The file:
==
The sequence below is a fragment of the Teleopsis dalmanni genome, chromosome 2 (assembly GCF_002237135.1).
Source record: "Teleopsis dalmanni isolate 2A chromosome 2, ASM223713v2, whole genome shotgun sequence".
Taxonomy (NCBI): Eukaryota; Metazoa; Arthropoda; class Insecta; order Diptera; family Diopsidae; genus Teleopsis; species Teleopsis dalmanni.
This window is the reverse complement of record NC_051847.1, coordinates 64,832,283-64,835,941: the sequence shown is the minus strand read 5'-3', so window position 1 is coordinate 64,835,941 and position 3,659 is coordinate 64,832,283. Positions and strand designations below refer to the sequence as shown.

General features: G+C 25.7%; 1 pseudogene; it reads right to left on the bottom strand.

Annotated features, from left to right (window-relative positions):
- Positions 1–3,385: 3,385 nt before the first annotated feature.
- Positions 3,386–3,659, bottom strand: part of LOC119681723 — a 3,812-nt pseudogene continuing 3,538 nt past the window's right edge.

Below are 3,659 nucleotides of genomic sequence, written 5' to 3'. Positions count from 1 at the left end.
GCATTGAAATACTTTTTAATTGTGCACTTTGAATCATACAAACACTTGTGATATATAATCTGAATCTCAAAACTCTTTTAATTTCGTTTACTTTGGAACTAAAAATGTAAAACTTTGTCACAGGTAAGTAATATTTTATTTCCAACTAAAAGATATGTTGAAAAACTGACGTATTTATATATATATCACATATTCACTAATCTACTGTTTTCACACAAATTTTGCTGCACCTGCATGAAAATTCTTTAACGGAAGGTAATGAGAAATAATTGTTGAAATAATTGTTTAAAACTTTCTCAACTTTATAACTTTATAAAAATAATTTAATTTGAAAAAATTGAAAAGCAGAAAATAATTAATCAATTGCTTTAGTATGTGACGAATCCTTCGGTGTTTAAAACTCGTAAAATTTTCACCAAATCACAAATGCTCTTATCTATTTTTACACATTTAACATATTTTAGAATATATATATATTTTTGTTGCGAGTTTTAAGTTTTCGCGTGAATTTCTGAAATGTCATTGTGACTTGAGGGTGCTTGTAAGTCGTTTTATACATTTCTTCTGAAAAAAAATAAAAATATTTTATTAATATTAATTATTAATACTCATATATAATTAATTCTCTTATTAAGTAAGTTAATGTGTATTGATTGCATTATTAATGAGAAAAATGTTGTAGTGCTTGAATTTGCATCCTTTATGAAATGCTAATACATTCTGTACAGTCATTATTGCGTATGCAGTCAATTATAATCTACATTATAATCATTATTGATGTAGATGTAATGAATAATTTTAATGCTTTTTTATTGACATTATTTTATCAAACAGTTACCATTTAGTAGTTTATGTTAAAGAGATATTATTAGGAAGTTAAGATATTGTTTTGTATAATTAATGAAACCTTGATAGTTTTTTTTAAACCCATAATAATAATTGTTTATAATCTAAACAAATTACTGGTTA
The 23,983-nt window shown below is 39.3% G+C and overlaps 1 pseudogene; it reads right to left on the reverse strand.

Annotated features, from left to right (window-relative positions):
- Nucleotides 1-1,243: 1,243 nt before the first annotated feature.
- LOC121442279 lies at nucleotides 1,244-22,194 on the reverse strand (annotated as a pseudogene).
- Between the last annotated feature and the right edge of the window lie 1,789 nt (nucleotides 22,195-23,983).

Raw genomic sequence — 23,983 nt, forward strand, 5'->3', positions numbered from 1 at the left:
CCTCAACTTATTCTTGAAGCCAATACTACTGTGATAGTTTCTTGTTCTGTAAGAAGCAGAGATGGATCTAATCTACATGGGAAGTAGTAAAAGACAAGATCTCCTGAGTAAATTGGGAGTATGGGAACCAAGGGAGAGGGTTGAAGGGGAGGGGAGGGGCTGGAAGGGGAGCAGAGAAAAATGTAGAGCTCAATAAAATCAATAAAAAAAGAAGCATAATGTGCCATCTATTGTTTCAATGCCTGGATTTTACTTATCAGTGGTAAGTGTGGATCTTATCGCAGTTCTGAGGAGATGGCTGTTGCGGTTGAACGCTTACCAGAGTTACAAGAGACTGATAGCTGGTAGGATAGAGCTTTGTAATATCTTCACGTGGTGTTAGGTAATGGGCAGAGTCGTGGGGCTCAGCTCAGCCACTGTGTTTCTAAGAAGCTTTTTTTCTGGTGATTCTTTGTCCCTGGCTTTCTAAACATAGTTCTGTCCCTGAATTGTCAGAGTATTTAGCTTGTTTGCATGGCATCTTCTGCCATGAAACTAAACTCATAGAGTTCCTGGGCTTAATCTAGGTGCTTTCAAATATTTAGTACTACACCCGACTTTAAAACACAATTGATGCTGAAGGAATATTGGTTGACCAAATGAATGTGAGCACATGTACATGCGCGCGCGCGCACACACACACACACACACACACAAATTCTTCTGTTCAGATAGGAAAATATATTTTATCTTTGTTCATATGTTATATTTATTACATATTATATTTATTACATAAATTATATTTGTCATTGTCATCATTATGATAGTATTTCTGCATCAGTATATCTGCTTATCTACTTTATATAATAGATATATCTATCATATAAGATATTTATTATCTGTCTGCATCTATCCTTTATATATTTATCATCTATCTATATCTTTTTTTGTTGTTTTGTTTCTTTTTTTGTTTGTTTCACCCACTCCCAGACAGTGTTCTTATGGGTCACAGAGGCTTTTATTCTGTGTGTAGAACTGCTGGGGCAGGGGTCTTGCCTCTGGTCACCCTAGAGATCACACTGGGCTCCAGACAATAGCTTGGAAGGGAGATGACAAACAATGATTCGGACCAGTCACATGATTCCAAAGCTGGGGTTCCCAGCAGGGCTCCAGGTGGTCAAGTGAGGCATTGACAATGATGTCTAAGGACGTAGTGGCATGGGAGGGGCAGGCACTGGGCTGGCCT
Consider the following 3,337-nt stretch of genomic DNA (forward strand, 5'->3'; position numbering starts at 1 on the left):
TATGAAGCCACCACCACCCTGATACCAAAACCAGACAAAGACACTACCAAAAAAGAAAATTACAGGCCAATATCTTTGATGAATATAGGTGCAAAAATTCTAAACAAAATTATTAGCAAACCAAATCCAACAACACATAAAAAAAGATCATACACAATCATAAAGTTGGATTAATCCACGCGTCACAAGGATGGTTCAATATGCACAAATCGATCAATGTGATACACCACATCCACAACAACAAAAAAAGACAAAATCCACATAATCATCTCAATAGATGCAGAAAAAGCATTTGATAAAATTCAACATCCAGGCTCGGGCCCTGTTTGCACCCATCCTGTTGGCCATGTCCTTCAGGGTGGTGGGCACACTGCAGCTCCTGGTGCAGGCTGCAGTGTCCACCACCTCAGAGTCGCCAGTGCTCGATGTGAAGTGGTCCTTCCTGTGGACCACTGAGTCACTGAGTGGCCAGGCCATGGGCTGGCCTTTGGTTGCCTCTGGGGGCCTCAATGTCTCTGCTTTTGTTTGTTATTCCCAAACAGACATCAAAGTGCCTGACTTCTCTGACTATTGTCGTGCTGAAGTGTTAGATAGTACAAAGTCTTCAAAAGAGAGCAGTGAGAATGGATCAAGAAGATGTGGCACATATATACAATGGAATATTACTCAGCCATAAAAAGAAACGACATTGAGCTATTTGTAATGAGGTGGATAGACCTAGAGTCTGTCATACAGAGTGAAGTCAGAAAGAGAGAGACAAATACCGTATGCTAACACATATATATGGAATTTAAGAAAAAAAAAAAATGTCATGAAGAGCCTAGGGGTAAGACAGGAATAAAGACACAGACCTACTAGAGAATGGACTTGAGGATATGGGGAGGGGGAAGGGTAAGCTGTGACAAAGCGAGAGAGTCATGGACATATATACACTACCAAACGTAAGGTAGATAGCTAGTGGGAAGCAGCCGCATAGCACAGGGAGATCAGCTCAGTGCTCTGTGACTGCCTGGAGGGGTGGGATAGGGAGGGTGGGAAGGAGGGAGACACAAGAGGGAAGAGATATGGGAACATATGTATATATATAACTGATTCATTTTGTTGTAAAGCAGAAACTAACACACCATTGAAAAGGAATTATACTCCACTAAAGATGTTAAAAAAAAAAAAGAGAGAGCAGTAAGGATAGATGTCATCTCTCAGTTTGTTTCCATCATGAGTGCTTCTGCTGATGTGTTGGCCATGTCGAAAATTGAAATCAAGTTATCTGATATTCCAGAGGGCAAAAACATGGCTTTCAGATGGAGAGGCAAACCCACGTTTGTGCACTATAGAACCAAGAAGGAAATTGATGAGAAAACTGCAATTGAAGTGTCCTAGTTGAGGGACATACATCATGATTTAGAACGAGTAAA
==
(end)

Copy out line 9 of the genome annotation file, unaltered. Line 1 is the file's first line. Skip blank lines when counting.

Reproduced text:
Below are 3,659 nucleotides of genomic sequence, written 5' to 3'. Positions count from 1 at the left end.